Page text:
One day, when Souemon read Rennyo's Letters, he was deeply impressed and began to have great interest in Jodo Shinshu. As he read on and came to the passage in the fifth fascicle which reads, "...if there is no doubt in the mind, even as small as a speck of dust...", he wondered, "How in the world would it be possible for ordinary people to attain the mind free of doubt?" He then invited a scholar to his house and, after respectfully bowing his head, showed him to the shrine room.
"I have this question, which troubles me day and night. How can one have the mind completely free of doubt?" Souemon asked.
The master replied, "If one tries to remove doubt with the mind of an ordinary person, the more one thinks and contemplates, the bigger the doubt grows. Your birth in the Pure Land is not dependent on your good mind. Just entrust yourself in the Power of Amida's Primal Vow with the firm belief that he has the inconceivable Power to save the most wretched person like yourself. Then you will receive the great benefit of his embrace and your birth in the Land of Recompense will be definitely assured, even if you doubt it."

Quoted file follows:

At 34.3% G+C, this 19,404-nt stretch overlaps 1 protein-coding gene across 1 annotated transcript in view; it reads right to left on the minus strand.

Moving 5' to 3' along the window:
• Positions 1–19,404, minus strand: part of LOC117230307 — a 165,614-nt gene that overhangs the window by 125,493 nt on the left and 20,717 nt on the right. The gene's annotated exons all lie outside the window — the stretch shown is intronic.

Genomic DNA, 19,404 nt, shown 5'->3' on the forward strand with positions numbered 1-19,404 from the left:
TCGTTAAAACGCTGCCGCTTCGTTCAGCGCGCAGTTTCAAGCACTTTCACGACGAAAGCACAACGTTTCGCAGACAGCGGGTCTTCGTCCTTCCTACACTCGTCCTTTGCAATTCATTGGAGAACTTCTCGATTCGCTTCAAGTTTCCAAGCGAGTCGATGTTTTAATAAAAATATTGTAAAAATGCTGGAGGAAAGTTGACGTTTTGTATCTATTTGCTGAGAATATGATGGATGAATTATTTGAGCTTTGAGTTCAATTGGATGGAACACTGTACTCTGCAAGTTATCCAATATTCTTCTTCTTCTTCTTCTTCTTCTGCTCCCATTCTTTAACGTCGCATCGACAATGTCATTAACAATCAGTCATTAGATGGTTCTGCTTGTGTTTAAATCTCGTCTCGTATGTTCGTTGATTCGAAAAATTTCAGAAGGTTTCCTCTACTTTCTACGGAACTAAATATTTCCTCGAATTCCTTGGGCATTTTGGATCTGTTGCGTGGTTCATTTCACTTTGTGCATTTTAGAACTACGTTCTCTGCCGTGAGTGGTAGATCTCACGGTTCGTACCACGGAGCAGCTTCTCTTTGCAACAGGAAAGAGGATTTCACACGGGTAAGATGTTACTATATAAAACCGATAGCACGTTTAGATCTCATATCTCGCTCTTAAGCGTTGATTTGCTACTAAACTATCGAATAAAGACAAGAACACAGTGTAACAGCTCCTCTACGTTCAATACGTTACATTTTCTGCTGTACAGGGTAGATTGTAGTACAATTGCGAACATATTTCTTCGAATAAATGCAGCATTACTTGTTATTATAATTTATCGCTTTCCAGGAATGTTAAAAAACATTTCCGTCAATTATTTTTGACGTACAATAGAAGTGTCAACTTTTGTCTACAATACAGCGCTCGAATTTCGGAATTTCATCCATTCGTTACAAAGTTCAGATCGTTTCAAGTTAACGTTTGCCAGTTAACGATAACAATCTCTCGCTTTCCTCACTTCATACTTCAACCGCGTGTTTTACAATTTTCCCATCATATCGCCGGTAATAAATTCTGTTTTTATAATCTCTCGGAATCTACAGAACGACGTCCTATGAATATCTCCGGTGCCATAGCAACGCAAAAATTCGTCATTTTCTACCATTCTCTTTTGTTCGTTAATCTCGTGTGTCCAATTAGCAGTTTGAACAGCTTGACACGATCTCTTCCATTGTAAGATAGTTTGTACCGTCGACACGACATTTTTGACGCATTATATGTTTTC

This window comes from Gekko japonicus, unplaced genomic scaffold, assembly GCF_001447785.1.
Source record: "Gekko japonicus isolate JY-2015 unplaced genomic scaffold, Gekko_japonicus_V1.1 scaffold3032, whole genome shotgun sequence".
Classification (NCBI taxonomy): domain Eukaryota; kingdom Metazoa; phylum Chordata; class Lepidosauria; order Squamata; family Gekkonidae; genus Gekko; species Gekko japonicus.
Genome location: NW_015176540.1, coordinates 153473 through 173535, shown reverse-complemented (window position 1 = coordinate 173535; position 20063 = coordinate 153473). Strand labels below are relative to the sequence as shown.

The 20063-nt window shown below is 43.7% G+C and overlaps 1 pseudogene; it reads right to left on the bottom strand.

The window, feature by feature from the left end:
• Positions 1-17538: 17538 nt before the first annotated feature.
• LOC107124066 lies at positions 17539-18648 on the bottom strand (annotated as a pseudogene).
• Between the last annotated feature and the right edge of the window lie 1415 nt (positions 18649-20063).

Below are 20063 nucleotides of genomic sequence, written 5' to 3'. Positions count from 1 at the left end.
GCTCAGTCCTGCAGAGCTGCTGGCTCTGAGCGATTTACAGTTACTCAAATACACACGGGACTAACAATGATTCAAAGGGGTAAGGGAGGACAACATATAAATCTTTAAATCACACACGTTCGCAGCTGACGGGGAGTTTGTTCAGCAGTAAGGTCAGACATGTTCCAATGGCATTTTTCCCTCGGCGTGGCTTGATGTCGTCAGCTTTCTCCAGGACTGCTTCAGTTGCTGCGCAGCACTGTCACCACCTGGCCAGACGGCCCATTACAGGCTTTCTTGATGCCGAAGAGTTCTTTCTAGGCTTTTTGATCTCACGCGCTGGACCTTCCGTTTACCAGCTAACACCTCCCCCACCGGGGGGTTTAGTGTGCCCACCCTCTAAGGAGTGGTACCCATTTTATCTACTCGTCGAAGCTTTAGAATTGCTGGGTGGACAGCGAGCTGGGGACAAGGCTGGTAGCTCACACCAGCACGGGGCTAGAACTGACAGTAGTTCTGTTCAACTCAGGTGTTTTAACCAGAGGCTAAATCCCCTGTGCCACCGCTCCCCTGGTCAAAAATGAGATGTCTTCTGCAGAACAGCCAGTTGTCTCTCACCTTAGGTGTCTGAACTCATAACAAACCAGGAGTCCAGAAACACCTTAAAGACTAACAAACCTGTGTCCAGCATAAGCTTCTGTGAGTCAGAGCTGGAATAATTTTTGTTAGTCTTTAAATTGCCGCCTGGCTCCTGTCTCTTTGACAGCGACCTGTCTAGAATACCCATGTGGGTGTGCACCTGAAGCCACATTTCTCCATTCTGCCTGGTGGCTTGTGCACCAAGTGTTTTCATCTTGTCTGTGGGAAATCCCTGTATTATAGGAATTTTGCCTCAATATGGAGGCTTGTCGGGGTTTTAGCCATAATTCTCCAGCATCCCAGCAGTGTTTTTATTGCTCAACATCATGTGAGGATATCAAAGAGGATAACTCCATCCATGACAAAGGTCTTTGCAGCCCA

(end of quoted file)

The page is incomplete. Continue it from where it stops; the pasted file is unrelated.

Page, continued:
Souemon greatly rejoiced and said, "Having heard your exposition, I now cannot doubt even if I want to. What a wonderful teaching! How grateful I am to encounter this Dharma! My doubt has been completely cleared."
Unable to hold back the tears, he composed a poem:


"I have been watching the lotus-flower
as something beyond my reach;
Today I feel as if I had it in my hand."

Souemon thus became a man of Great Faith.
Later he said to Araki Mataroku, "You and I belonged to the Jodo sect, but through the teaching of Jodo Shinshu we have come to the settled mind. We must repay our indebtedness. How about going to the Honganji to thank Shinran Shonin?"
Mataroku joyfully agreed to do so. In the summer of the 7th year of An'ei (1778), they took a two-week holiday pretending that it was a pilgrimage to Ise Grand Shrine. They went to Honganji and respectfully paid homage to Shinran Shonin. When they were shown around the temple, they marveled at the golden splendor and magnificence of the beautiful rooms, which they took as manifestations of Amida's majestic Light.
Henceforth, they annually held the memorial service for Shinran Shonin with utmost gratitude. In the 9th year of An'ei (1780) Souemon passed away and was born in the Pure Land.